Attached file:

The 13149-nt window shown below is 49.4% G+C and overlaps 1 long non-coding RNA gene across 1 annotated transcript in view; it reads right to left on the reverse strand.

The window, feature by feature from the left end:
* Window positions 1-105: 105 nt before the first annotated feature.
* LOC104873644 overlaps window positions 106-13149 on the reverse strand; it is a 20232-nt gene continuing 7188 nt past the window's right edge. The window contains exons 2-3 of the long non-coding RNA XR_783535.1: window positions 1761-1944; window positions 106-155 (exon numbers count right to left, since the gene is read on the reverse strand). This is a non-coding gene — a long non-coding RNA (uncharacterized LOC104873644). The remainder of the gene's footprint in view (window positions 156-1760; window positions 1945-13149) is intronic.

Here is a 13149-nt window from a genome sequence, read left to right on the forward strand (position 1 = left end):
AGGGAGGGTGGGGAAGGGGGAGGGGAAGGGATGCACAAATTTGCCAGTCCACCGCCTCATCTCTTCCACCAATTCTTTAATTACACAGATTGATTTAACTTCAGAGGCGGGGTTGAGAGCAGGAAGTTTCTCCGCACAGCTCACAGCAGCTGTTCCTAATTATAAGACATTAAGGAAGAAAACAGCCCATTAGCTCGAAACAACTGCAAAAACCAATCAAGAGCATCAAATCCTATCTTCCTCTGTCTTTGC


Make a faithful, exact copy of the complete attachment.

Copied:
The 13149-nt window shown below is 49.4% G+C and overlaps 1 long non-coding RNA gene across 1 annotated transcript in view; it reads right to left on the reverse strand.

The window, feature by feature from the left end:
* Window positions 1-105: 105 nt before the first annotated feature.
* LOC104873644 overlaps window positions 106-13149 on the reverse strand; it is a 20232-nt gene continuing 7188 nt past the window's right edge. The window contains exons 2-3 of the long non-coding RNA XR_783535.1: window positions 1761-1944; window positions 106-155 (exon numbers count right to left, since the gene is read on the reverse strand). This is a non-coding gene — a long non-coding RNA (uncharacterized LOC104873644). The remainder of the gene's footprint in view (window positions 156-1760; window positions 1945-13149) is intronic.

Here is a 13149-nt window from a genome sequence, read left to right on the forward strand (position 1 = left end):
AGGGAGGGTGGGGAAGGGGGAGGGGAAGGGATGCACAAATTTGCCAGTCCACCGCCTCATCTCTTCCACCAATTCTTTAATTACACAGATTGATTTAACTTCAGAGGCGGGGTTGAGAGCAGGAAGTTTCTCCGCACAGCTCACAGCAGCTGTTCCTAATTATAAGACATTAAGGAAGAAAACAGCCCATTAGCTCGAAACAACTGCAAAAACCAATCAAGAGCATCAAATCCTATCTTCCTCTGTCTTTGC